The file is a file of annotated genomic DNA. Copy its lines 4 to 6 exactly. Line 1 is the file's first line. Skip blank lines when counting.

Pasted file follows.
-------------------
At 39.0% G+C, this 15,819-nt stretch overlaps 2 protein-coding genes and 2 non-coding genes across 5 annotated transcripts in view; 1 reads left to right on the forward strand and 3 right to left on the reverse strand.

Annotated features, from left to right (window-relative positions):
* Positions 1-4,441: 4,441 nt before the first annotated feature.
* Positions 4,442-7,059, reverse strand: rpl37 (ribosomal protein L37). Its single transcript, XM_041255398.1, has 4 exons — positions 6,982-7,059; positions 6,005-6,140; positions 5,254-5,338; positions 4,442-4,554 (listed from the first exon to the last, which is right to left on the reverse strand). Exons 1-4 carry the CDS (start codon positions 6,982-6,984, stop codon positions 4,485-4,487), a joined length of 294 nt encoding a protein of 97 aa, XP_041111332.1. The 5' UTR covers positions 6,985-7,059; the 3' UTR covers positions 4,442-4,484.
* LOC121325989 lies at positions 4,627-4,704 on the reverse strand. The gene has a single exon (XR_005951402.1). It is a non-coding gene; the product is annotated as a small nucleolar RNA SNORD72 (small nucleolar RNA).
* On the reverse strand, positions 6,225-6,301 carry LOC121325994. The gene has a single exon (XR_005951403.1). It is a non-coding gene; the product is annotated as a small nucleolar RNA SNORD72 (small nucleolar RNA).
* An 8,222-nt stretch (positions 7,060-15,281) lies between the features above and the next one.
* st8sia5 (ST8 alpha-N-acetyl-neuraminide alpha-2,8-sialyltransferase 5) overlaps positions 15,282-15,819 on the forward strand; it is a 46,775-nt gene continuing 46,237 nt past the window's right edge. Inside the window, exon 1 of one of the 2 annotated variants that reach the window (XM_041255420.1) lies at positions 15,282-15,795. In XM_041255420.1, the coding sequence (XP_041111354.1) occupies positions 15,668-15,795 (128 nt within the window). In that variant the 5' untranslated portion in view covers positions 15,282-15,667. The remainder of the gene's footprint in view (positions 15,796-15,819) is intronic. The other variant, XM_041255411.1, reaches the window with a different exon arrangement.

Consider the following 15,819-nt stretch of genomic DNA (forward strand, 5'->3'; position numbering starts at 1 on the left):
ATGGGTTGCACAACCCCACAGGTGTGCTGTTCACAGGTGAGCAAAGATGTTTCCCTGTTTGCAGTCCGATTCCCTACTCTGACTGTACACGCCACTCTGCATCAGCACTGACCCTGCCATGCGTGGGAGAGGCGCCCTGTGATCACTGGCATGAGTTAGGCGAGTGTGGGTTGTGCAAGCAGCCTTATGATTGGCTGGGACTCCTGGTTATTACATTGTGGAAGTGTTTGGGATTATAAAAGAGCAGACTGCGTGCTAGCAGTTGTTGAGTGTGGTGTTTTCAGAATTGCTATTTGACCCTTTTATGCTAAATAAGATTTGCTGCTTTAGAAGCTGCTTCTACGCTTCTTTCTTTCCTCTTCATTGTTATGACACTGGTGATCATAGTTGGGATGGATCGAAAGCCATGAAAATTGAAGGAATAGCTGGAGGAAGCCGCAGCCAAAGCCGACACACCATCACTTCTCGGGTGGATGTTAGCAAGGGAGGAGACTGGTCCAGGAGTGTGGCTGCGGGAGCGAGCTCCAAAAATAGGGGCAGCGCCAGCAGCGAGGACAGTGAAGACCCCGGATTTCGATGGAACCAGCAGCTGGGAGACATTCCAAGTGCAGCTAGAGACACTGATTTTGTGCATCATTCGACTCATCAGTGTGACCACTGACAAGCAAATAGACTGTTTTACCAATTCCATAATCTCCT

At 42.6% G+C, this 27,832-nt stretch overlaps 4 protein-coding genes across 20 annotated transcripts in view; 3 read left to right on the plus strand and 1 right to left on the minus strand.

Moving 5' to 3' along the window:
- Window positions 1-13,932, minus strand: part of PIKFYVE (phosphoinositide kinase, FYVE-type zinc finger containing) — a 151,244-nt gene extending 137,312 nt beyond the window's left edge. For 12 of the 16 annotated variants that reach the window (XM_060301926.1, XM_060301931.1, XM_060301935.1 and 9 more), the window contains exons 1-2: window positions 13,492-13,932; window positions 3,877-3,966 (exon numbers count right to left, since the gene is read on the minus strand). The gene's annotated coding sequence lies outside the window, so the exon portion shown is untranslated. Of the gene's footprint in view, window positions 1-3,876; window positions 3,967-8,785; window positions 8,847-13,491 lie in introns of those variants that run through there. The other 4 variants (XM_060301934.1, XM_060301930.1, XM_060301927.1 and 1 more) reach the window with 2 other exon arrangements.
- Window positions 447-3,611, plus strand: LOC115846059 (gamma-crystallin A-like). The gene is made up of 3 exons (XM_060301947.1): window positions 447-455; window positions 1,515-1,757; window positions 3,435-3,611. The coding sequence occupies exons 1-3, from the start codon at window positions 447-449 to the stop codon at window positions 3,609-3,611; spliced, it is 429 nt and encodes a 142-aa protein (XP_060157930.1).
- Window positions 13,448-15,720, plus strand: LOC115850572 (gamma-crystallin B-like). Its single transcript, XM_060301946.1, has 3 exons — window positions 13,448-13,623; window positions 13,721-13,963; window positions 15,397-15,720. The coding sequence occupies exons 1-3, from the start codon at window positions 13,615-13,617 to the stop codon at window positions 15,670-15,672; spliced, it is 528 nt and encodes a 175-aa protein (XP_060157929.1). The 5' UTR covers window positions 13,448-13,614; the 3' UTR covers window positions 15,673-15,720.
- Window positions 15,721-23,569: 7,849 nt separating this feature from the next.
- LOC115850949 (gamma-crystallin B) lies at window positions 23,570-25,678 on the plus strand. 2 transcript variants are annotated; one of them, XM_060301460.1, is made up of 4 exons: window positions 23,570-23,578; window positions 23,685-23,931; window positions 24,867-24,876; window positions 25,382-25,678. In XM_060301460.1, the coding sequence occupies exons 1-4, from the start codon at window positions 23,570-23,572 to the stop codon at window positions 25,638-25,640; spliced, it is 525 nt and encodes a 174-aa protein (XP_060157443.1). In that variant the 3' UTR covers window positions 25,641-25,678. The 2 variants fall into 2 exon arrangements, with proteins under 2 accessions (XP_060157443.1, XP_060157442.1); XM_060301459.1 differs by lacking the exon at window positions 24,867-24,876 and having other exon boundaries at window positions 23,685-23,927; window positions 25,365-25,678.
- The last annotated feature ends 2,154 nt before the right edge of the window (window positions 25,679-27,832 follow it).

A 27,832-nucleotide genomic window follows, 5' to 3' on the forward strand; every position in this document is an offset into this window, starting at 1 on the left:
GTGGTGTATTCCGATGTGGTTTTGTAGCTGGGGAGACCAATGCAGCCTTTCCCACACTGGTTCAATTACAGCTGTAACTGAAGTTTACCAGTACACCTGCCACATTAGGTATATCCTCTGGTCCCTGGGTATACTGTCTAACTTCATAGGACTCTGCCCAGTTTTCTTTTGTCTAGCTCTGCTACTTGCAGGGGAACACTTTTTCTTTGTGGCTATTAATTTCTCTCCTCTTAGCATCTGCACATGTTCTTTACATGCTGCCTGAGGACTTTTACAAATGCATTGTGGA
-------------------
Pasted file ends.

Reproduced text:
* Positions 4,442-7,059, reverse strand: rpl37 (ribosomal protein L37). Its single transcript, XM_041255398.1, has 4 exons — positions 6,982-7,059; positions 6,005-6,140; positions 5,254-5,338; positions 4,442-4,554 (listed from the first exon to the last, which is right to left on the reverse strand). Exons 1-4 carry the CDS (start codon positions 6,982-6,984, stop codon positions 4,485-4,487), a joined length of 294 nt encoding a protein of 97 aa, XP_041111332.1. The 5' UTR covers positions 6,985-7,059; the 3' UTR covers positions 4,442-4,484.
* LOC121325989 lies at positions 4,627-4,704 on the reverse strand. The gene has a single exon (XR_005951402.1). It is a non-coding gene; the product is annotated as a small nucleolar RNA SNORD72 (small nucleolar RNA).
* On the reverse strand, positions 6,225-6,301 carry LOC121325994. The gene has a single exon (XR_005951403.1). It is a non-coding gene; the product is annotated as a small nucleolar RNA SNORD72 (small nucleolar RNA).